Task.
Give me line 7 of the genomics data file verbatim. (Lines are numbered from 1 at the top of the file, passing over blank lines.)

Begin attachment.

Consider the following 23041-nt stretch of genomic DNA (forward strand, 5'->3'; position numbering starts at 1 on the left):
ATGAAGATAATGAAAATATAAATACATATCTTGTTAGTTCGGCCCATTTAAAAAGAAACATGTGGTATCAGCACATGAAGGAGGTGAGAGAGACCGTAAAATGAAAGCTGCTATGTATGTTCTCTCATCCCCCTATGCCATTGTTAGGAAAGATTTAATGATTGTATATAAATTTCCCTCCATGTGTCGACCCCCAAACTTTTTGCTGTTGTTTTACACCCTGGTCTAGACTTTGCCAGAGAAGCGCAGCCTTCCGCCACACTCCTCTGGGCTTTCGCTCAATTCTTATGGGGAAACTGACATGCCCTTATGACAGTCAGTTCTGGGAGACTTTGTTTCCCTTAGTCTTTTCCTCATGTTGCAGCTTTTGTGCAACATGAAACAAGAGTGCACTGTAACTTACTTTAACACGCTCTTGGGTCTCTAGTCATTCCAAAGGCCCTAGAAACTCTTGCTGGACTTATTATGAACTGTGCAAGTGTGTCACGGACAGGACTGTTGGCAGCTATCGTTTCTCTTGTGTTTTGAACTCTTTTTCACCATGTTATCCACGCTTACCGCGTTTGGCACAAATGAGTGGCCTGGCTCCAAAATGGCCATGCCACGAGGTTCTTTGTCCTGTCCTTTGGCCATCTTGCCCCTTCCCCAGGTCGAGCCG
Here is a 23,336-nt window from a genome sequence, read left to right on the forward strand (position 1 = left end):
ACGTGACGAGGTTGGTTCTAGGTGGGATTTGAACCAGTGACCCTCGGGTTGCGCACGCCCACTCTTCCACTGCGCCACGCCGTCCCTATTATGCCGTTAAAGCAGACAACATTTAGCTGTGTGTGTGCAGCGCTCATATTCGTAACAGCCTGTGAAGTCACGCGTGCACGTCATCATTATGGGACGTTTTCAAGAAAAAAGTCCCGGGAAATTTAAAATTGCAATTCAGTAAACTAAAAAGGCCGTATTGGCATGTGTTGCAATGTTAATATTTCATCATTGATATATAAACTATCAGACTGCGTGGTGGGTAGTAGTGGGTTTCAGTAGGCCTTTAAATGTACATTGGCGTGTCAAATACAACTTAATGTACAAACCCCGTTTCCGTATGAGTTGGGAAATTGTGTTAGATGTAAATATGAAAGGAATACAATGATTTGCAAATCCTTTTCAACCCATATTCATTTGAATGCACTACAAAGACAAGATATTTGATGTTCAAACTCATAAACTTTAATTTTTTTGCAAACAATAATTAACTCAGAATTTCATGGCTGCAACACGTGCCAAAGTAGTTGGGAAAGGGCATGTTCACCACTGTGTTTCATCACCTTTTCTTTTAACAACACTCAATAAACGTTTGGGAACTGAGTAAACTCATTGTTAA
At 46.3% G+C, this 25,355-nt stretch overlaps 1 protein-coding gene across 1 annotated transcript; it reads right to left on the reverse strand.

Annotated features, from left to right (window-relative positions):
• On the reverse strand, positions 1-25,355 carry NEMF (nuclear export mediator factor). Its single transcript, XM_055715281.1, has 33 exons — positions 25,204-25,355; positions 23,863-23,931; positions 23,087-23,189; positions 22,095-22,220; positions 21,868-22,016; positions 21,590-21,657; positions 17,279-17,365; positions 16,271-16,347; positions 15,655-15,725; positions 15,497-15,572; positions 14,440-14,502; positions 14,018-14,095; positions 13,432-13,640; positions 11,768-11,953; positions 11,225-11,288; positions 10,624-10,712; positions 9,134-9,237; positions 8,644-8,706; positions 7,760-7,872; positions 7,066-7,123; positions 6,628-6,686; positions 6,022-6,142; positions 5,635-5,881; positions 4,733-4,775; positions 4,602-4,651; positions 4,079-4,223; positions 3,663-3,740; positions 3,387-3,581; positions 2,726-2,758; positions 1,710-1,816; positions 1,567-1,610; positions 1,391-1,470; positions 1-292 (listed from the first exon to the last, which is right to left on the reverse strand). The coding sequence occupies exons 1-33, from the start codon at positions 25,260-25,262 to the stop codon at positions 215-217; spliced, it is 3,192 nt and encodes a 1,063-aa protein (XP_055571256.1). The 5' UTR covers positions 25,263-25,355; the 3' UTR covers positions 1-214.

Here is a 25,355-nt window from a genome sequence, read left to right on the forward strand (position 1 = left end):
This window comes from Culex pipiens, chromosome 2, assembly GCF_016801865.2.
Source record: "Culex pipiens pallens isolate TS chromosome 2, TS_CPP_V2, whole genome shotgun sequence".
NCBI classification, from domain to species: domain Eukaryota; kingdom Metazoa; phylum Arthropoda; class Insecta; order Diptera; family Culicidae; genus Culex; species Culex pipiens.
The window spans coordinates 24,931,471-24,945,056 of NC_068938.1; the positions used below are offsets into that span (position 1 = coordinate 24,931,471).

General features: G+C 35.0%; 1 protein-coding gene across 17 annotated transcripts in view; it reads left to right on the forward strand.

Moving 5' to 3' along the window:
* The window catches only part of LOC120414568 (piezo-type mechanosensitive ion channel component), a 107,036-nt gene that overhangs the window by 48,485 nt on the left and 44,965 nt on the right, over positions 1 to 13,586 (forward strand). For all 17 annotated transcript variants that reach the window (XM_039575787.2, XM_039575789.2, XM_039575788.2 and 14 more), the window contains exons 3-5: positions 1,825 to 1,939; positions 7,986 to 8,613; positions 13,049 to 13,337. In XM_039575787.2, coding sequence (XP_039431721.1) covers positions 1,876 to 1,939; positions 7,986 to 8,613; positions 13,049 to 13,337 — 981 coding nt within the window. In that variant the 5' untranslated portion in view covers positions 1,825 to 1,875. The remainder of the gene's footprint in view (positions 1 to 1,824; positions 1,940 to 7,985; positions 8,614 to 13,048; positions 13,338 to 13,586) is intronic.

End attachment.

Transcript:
• On the reverse strand, positions 1-25,355 carry NEMF (nuclear export mediator factor). Its single transcript, XM_055715281.1, has 33 exons — positions 25,204-25,355; positions 23,863-23,931; positions 23,087-23,189; positions 22,095-22,220; positions 21,868-22,016; positions 21,590-21,657; positions 17,279-17,365; positions 16,271-16,347; positions 15,655-15,725; positions 15,497-15,572; positions 14,440-14,502; positions 14,018-14,095; positions 13,432-13,640; positions 11,768-11,953; positions 11,225-11,288; positions 10,624-10,712; positions 9,134-9,237; positions 8,644-8,706; positions 7,760-7,872; positions 7,066-7,123; positions 6,628-6,686; positions 6,022-6,142; positions 5,635-5,881; positions 4,733-4,775; positions 4,602-4,651; positions 4,079-4,223; positions 3,663-3,740; positions 3,387-3,581; positions 2,726-2,758; positions 1,710-1,816; positions 1,567-1,610; positions 1,391-1,470; positions 1-292 (listed from the first exon to the last, which is right to left on the reverse strand). The coding sequence occupies exons 1-33, from the start codon at positions 25,260-25,262 to the stop codon at positions 215-217; spliced, it is 3,192 nt and encodes a 1,063-aa protein (XP_055571256.1). The 5' UTR covers positions 25,263-25,355; the 3' UTR covers positions 1-214.